Priest Asks That Sex Abuse Lawsuit Be Dismissed

By Kevin O'Hanlon
The Associated Press, carried in The Independent [Toledo OH]
May 3, 2003

LINCOLN -- A monsignor at a Catholic church school accused of molesting two boys in the 1970s has asked a federal judge to dismiss the charges against him in one of the cases.

Monsignor Jerome C. Murray has asked for the dismissal of charges in a federal lawsuit filed by Robert P. Goodman.

In papers filed last week in U.S. District Court in Omaha, Murray argued the statute of limitations for filing such claims has run out, among other things.

Goodman alleges in his lawsuit that Murray molested him in 1973 and 1974, when Goodman was a fifth-, sixth- and seventh-grader at St. Joseph's school in York.

Statutes of limitations for criminal sex abuse cases vary from state to state, but have generally prevented prosecutors from bringing accused priests to trial in the many decades-old cases revealed over the past year.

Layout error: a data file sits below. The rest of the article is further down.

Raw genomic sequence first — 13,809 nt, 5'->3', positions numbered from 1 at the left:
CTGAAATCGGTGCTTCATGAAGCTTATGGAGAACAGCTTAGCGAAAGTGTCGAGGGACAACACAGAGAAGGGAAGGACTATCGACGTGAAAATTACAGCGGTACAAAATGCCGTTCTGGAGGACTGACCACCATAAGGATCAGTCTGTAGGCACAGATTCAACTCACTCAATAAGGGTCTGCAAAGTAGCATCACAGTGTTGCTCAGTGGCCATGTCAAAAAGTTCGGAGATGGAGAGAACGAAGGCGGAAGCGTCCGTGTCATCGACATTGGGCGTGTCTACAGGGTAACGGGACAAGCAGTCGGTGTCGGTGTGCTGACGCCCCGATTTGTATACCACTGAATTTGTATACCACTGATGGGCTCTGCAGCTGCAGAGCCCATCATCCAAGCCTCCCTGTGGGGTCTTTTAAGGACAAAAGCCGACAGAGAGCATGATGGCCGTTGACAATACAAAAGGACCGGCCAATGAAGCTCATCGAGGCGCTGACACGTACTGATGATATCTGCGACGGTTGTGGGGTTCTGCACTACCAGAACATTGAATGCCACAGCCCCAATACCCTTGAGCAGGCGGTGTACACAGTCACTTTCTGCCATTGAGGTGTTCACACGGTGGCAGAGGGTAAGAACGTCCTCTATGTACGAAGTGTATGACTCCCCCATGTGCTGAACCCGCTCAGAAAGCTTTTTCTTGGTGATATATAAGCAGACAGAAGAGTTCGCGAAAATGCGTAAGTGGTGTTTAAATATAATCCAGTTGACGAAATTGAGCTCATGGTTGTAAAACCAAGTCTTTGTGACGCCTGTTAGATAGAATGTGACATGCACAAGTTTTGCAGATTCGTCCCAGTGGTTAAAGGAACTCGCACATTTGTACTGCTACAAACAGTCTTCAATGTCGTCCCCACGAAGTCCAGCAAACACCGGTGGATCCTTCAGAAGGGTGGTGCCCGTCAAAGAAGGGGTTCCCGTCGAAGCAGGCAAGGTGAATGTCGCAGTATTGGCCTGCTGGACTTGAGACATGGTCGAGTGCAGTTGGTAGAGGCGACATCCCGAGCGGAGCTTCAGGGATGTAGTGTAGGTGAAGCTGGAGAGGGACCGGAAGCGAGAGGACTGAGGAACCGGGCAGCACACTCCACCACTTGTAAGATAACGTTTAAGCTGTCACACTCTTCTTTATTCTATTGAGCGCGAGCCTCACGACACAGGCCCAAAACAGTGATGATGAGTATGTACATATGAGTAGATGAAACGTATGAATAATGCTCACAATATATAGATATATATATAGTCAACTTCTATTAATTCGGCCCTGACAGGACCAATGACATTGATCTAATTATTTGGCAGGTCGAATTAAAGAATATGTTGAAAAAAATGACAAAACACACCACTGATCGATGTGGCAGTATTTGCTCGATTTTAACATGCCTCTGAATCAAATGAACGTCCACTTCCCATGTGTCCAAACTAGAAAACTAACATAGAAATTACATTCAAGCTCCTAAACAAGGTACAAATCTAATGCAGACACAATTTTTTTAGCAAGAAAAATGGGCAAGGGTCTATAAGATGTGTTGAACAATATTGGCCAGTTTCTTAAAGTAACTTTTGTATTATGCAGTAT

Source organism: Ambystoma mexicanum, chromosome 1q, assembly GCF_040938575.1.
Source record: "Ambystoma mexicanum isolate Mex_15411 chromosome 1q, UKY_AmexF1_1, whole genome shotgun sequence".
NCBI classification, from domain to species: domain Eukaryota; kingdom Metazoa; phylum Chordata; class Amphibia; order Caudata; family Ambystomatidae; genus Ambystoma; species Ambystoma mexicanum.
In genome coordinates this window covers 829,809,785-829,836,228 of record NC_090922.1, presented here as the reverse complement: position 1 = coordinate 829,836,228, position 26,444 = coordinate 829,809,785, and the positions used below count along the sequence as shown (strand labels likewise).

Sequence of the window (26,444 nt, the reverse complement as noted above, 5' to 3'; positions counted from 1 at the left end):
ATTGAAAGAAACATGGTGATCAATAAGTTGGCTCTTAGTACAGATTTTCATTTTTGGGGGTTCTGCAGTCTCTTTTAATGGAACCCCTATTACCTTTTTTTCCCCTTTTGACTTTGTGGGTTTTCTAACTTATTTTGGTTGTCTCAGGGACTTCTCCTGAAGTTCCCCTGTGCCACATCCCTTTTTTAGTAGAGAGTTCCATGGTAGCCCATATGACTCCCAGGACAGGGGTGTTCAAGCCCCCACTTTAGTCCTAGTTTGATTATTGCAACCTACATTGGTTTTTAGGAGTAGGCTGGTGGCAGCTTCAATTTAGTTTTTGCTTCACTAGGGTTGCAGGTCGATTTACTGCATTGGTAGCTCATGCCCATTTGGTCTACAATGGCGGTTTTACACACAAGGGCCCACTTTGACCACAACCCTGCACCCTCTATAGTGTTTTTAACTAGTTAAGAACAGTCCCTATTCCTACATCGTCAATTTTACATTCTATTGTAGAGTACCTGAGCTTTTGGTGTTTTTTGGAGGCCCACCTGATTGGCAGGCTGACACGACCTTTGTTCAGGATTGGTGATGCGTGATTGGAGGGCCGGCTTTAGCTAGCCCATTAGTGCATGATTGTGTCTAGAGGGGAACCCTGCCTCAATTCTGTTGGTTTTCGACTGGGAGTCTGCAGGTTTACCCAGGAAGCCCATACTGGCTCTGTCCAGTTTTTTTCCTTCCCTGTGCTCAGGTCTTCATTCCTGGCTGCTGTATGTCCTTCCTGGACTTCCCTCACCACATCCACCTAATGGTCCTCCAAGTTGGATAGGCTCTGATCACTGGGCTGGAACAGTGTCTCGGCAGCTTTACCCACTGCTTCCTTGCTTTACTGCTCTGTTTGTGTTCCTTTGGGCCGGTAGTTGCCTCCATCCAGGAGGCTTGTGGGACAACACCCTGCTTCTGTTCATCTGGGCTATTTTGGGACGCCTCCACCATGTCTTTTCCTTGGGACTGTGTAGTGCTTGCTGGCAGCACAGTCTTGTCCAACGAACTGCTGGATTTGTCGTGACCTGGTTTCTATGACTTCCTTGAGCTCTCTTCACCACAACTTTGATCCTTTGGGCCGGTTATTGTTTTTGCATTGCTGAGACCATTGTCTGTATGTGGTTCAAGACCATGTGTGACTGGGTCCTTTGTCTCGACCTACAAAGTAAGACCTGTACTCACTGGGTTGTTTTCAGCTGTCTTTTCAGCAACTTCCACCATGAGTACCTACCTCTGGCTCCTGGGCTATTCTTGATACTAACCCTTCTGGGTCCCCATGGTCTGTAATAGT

Nebraska law says such lawsuits must be filed within one year of the event or within a year after the victim turns 21.

There is an exception if the victim had a mental disorder that prevented him or her from understanding that they can take legal action.

Goodman's lawyer, William Walker, said Goodman suffered from post-traumatic stress syndrome and repressed the memories of the abuse for years.

"Mr. Goodman had repressed memory, and the memory was just revived in the past year," he said.

Murray's lawyer, Robert Shively, did not immediately return a call Friday seeking comment.

Walker also represents a Colorado man, Randy Pfeifer, who alleges in another lawsuit that Murray physically and sexually molested him from 1974 to 1976 at St. Joseph's.

Murray has filed no request to have those charges dismissed.

Earlier this week, the Massachusetts Supreme Judicial Court issued a ruling that could have broad consequences for clergy sexual abuse cases.

The high court dismissed a lawsuit in which a woman said she was molested by a priest more than four decades ago.

The court said the woman should have filed her lawsuit sooner because a reasonable person should have been able to make a connection much earlier between the abuse and the emotional harm she said she suffered.

Walker also represents three other men who have sued Boys Town, saying they were abused while residents of the home for troubled youth west of Omaha in the 1970s and 1980s.

Nationally, the Catholic Church has spent millions over the past decade to settle sexual abuse cases involving its priests.

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